Data-driven is a nice buzzword. We run around our organizations shouting that we need to be data-driven and try to wade through all our data to find the nuggets of gold we’ve been promised. We convince ourselves, as technologists, that we have big data, massive streams of data on par with Uber and we need the latest open source projects to handle this.
Businesses have empowered engineering teams to drive data projects. At the same time, I like many in the industry, had been guilty of focusing on technology in order to further my career, worried we would fall behind the rest of the market unless we adopted the latest open source.
But having spent a lot of time using both open source and proprietary software, I have recognized one point time and time again: Without proven tooling, successfully applying governance and visibility around open source technologies at an enterprise level is very hard.
In the land of the blind
Gartner stated that 60% of big data projects fail, then quickly revised this up to 85%. That’s really bad but no surprise to me. Projects which start with a business idea become consumed by technologists using technology, just for the sake of technology, who lose focus of the business objective.
To stay focused on business outcomes and to increase project success, visibility, safety, and security are key.
I recently bought a new car. One of the criteria I used to select my car was visibility. I want to be able to see all the dashboard information available and have it easily accessible. I also want good safety and security. Why should working with data be different? In my time, while working with fast data I would never have put a solution together that didn’t also have these features. Yet many happily build around projects that have these massive gaps.
For data projects, visibility comes in the form of identifying and giving the right users access to explore the payload and metadata, as well as how and where that data is being used and processed with appropriate control. Visibility, combined with control, will make or break the success of a project.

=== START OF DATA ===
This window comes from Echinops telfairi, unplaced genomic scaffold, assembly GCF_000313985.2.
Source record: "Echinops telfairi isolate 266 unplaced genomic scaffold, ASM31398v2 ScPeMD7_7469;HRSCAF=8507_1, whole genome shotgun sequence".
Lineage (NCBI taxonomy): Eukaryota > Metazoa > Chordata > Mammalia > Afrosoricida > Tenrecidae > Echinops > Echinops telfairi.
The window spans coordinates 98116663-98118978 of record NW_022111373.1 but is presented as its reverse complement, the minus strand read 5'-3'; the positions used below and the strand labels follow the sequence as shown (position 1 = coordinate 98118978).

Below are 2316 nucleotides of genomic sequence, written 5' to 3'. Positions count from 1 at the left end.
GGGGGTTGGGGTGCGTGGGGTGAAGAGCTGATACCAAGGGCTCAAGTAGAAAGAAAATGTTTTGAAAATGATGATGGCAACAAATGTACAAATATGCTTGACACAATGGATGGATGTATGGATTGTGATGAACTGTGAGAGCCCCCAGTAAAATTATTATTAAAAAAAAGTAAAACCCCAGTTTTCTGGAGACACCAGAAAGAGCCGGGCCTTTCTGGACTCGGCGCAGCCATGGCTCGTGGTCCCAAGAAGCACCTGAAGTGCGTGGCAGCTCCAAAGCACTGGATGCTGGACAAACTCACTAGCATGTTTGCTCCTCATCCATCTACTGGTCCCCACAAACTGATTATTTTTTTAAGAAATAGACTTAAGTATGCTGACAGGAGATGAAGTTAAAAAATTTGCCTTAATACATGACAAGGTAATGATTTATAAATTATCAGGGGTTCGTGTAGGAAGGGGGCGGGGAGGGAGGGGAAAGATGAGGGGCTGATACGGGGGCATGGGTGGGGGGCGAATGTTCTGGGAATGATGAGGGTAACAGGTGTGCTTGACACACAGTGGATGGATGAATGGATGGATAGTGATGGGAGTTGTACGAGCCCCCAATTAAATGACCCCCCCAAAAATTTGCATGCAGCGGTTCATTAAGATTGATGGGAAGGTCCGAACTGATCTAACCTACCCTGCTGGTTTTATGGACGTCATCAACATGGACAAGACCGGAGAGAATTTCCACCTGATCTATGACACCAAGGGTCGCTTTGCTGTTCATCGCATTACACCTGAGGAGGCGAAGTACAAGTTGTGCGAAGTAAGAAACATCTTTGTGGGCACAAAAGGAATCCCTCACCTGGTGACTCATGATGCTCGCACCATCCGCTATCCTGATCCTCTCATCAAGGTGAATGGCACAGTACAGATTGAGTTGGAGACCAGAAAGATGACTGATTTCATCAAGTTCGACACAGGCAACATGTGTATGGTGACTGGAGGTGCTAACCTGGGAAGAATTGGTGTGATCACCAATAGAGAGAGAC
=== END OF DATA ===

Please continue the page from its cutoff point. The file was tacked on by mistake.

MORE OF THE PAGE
Another important consideration is to recognize the value of both technical and business expertise. I have seen extremely knowledgeable business domain experts sidelined in favor of highly paid “big data experts” (me included) across many industries. They were seen as more valuable as the technologies deployed were so complex. With this approach, they forgot that without domain expertise, the project would never be able to stay focused on the business objective.
We all stand together
Where I have seen success is when powerful open source technologies have been used while giving business users with domain knowledge the ability to self-serve their data access. A ubiquitous language, such as SQL, makes it possible for a wider array of users to serve themselves and get visibility into the data platform and data applications. Business experts who were able to discover, explore, visualize and build using data in an accessible way advanced the organization’s goals and optimized data in ways I couldn’t because they were the domain knowledge experts. The best role for a technologist is to be a technology partner to the business and enabler of the business goals.
Without building integrated data teams of business analysts and technologists, we will continue to see this high project failure rate —which isn’t acceptable in any other industry. Imagine 85% of, say, construction projects being abandoned?
Time for Data Intensity
The surest way to find our gold nuggets in a data-driven world is to make data actionable by the business. Use a data mesh architecture that is composed of commoditized best-of-breed technologies that eliminate the need to create complicated solutions from the ground up. Decentralized technology coupled with a DataOps approach, that provides governed and secure access to data, gives organizations what they need to deliver faster and be more successful with their data projects.